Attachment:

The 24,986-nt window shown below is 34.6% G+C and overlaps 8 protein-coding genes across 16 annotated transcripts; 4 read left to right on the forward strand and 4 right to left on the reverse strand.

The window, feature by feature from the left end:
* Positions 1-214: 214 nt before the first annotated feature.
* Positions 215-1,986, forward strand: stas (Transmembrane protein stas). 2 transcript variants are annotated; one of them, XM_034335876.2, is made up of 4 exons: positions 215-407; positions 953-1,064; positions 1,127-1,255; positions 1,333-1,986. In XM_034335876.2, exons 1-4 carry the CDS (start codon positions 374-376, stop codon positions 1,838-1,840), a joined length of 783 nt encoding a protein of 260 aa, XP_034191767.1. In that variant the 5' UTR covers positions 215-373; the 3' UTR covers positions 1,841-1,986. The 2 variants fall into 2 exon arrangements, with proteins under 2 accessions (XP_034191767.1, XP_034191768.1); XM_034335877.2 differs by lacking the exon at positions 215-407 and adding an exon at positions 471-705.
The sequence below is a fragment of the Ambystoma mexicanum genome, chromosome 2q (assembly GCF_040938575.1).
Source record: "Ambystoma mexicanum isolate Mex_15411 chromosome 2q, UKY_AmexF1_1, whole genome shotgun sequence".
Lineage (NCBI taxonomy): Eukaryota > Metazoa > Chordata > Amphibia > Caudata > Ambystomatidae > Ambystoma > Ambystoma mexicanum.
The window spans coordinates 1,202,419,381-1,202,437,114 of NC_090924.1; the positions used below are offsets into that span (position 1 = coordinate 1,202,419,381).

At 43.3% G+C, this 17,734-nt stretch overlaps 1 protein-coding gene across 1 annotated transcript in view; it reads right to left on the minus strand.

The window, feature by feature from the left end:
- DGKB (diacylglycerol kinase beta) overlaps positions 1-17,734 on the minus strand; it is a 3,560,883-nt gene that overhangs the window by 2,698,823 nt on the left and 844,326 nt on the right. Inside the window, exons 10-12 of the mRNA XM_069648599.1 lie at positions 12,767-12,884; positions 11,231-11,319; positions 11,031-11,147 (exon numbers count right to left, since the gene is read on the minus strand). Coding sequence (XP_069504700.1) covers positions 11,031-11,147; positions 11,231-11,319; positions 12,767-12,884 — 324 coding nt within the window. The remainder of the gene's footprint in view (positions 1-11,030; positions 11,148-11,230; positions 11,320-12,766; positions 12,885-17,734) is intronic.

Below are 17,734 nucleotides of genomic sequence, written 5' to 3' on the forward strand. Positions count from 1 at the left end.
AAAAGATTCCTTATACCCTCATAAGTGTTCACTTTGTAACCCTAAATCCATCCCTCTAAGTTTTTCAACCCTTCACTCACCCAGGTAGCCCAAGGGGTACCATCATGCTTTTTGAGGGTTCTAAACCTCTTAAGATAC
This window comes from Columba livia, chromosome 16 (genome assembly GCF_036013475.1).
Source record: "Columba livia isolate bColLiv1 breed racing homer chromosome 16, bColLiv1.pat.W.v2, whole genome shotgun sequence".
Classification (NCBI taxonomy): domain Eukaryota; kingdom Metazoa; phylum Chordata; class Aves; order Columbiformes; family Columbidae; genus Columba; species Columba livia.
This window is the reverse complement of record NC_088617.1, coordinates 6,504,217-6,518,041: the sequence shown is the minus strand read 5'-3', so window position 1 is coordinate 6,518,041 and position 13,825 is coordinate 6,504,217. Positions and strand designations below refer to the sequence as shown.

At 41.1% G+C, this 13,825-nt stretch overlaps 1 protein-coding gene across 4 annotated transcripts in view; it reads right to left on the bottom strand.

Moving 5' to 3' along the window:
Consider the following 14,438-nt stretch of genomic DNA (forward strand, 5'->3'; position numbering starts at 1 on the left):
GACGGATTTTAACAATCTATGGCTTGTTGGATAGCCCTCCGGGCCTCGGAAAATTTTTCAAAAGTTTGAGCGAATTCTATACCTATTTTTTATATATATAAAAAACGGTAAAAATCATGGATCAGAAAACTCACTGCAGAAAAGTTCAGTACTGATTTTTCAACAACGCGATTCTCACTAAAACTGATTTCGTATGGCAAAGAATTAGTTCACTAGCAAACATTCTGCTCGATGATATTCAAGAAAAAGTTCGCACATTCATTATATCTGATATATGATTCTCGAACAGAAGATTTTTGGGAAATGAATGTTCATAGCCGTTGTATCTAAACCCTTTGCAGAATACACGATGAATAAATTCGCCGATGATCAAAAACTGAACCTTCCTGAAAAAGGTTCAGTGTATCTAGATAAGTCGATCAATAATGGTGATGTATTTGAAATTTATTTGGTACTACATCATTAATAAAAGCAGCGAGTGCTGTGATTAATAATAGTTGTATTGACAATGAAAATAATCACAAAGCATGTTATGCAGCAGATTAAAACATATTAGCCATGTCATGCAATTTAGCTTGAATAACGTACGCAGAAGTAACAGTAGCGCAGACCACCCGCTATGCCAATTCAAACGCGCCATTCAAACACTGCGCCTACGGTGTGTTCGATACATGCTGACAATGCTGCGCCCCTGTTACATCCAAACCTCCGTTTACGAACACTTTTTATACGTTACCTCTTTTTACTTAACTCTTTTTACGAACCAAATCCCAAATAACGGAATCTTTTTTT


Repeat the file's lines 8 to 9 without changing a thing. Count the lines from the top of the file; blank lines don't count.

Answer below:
The window spans coordinates 1,202,419,381-1,202,437,114 of NC_090924.1; the positions used below are offsets into that span (position 1 = coordinate 1,202,419,381).

At 43.3% G+C, this 17,734-nt stretch overlaps 1 protein-coding gene across 1 annotated transcript in view; it reads right to left on the minus strand.